Category Archives: snowflakes

Winter Awakens Jack Frost

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There were only shadows and silhouettes when the little sprite-like

one awoke from his long, extended nap. The seasons had changed

while he slept and he looked around, not seeing his special ‘touch’

upon the land yet. He stretched his arms out and shrugged his thin

shoulders, shaking out his stiff joints, while wrapping his coat closely

around him.

The elfin man crept out from under the bridge, ready to dip his toes

into the chilly stream. He shivered with excitement and knowing it

was TIME.

As the water changed from moving sluggishly, freezing into a sheet of

ice, he tiptoed up the bank and left his tiny, crystalline footprints behind.

He hopped over the rock that led to the grass and he slowed.

He stopped.

He took one big breath IN! His lungs burned with the extremely brittle air.

He let one foggy (water vapored) breath OUT!

He prepared himself.

He took his hand from under his woolen blanket jacket and raising it

high above his sweet head, he waved it in a circular fashion.

From the end of his fingertips, little droplets flung through the air,

slowly drifting downwards. This gave them the appearance of a flour

sifter delicately releasing sprinkles of powdered sugar.

The icy landing and covering of each blade of grass transformed them

into miniature, stalagmite soldiers standing stiffly in formation. They

were holding their posts and guarding the night.

He grinned, his face all pink with its color returned. He hurried and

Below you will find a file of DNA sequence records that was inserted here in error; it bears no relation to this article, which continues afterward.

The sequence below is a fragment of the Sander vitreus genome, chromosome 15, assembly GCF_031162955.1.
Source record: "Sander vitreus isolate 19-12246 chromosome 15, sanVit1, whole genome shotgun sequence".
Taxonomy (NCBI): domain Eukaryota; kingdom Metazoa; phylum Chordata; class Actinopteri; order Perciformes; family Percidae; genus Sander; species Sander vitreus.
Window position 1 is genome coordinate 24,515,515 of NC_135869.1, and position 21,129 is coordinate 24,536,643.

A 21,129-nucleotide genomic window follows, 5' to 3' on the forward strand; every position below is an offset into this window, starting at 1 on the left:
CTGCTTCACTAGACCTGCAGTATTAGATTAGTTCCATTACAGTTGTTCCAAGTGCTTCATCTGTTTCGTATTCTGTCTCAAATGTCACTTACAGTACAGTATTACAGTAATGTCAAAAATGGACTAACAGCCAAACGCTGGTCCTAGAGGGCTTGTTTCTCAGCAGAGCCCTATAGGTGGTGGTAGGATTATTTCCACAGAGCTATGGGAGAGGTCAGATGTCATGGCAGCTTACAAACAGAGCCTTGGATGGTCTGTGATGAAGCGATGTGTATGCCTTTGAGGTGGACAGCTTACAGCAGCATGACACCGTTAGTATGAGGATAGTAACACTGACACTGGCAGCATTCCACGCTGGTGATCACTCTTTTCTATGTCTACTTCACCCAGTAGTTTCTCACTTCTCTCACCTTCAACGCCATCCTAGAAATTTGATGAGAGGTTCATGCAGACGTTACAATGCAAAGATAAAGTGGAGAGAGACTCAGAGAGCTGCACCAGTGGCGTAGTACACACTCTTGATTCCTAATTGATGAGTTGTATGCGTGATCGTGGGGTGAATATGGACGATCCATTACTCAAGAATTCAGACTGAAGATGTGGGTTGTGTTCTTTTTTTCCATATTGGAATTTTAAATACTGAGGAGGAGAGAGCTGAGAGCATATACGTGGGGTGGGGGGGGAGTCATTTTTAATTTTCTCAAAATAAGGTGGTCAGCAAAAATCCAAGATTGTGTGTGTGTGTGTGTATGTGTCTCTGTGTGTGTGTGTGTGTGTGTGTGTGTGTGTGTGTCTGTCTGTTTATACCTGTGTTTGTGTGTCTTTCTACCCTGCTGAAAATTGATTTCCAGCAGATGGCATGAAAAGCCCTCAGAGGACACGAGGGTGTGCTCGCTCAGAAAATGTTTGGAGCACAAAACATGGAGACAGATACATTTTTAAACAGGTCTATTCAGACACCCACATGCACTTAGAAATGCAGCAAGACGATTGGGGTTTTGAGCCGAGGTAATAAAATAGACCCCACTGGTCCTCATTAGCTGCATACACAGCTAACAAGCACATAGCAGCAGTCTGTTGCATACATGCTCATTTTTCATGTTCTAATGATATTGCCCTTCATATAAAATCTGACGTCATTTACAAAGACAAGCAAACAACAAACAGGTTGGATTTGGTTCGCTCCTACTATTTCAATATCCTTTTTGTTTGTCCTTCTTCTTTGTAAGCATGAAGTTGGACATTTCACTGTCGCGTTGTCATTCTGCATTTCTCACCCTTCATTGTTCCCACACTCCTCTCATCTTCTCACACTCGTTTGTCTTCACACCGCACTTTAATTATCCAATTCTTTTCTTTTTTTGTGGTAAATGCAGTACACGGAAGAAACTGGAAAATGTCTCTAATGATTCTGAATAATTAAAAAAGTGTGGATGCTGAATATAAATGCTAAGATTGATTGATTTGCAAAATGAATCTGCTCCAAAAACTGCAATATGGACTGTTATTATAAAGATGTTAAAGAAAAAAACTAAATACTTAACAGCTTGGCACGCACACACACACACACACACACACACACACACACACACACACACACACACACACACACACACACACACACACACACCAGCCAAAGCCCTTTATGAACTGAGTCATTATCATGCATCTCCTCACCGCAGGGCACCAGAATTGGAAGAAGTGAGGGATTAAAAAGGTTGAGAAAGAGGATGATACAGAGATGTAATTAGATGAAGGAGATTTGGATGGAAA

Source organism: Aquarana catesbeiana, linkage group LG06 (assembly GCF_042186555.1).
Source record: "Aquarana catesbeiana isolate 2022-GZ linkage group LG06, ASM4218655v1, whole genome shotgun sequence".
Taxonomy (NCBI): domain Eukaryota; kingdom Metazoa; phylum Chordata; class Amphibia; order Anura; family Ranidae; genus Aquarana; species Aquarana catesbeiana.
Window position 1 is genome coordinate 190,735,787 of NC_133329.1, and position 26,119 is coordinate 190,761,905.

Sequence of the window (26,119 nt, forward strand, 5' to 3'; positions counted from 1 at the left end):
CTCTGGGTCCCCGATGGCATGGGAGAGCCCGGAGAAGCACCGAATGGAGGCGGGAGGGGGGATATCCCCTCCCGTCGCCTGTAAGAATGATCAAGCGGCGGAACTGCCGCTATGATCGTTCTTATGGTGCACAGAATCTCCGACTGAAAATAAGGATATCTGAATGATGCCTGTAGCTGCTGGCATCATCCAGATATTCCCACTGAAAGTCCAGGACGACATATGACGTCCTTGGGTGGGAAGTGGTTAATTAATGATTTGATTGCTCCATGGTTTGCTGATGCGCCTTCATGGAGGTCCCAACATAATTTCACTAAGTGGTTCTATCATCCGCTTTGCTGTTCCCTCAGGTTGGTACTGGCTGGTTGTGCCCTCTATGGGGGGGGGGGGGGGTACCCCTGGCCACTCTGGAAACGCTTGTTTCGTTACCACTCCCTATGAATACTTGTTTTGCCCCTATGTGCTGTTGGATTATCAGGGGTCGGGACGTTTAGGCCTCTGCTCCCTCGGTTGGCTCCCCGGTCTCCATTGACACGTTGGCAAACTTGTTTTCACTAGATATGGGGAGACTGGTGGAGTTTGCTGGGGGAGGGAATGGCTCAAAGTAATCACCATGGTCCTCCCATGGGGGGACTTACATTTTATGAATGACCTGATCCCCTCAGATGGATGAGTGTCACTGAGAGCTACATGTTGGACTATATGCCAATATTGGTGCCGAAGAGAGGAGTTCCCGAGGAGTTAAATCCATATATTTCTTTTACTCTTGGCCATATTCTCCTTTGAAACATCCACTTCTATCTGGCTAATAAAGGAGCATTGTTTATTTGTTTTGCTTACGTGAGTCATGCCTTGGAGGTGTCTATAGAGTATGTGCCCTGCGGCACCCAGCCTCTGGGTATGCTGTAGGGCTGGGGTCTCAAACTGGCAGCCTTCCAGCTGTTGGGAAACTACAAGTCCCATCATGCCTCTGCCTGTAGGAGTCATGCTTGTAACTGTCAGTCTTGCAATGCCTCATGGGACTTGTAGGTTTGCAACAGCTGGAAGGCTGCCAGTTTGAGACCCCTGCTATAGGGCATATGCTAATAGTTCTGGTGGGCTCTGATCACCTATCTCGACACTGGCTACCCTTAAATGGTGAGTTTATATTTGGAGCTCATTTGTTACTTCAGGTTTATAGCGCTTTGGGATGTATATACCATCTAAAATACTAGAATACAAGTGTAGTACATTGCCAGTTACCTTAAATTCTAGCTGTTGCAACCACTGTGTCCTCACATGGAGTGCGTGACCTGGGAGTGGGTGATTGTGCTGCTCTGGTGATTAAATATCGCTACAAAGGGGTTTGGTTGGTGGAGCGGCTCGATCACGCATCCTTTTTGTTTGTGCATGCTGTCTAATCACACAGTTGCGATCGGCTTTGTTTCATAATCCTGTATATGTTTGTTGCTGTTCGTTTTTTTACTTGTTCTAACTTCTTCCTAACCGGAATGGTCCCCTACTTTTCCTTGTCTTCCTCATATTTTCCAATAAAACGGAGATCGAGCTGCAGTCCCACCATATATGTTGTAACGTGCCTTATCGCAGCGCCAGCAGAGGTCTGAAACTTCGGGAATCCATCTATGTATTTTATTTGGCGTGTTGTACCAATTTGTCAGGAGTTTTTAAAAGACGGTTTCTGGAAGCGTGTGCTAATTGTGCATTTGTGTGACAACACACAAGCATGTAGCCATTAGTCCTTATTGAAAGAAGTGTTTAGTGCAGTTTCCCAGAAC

scampered up to the top of the highest evergreen now. He was ready

for the Grand Finale of his mighty annual performance.

Jack Frost released his magical powers upon his surroundings. Ever

widening the circle of his reach, he spread glistening, sparkling diamonds

over the branches of the trees.

J. F. gazed and spied the undecorated eaves and cornices of the houses

and cottages. He pointed and  spread a layer of lacy icing over them,

creating a look as if bewitched gingerbread houses. He allowed this

brilliantly white frosting to drip in a beautiful way into icicles.

Dainty, dancing snowflakes began to fall from the dark, majestic

midnight blue sky.

The moon yawned and closed his eyes while the shining stars twinkled

ever so brightly.

In the stillness of that

first frost…

first snow…

first ice…

a crisp, crackling frozen moment lingered and left its impression of

Winter.

Jack Frost pulled his knit cap over his ears and whispered,

“Be of good cheer.”

Postscript: my friend, Brenda, the creator and author of

http://friendlyfairytales.wordpress.com

inspired me with a post with crystalline branches in her

photograph of a tree. This was the “crystal” that led to my

writing this fairy tale! Thanks, Brenda!

Threads

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For those of us who are approaching winter, there are some moments

when we may wish to start a large puzzle, work on a craft or read a

book with deeper meaning. After all, the media ‘invented’ the idea of

Summer Books, which always seem like “Beach Books.” They consist

of fun reads, some adventures or romance but generally not expected

to make it into the Classic books area of the library.

While gathering things, somewhat ‘ahead of time,’ preparing for my

Thanksgiving trip to see my Mom and family up North, I put a box of

old wooden spools of thread into a bag. Or rather ones that used to

have thread on them. I added one of my books from the discards

pile at the May Library Book Sale, in coordination with the Delaware

Arts Festival, thinking that I may get a chance over the four days “on

holiday” to bury my nose in a book. The spools will go to my brother’s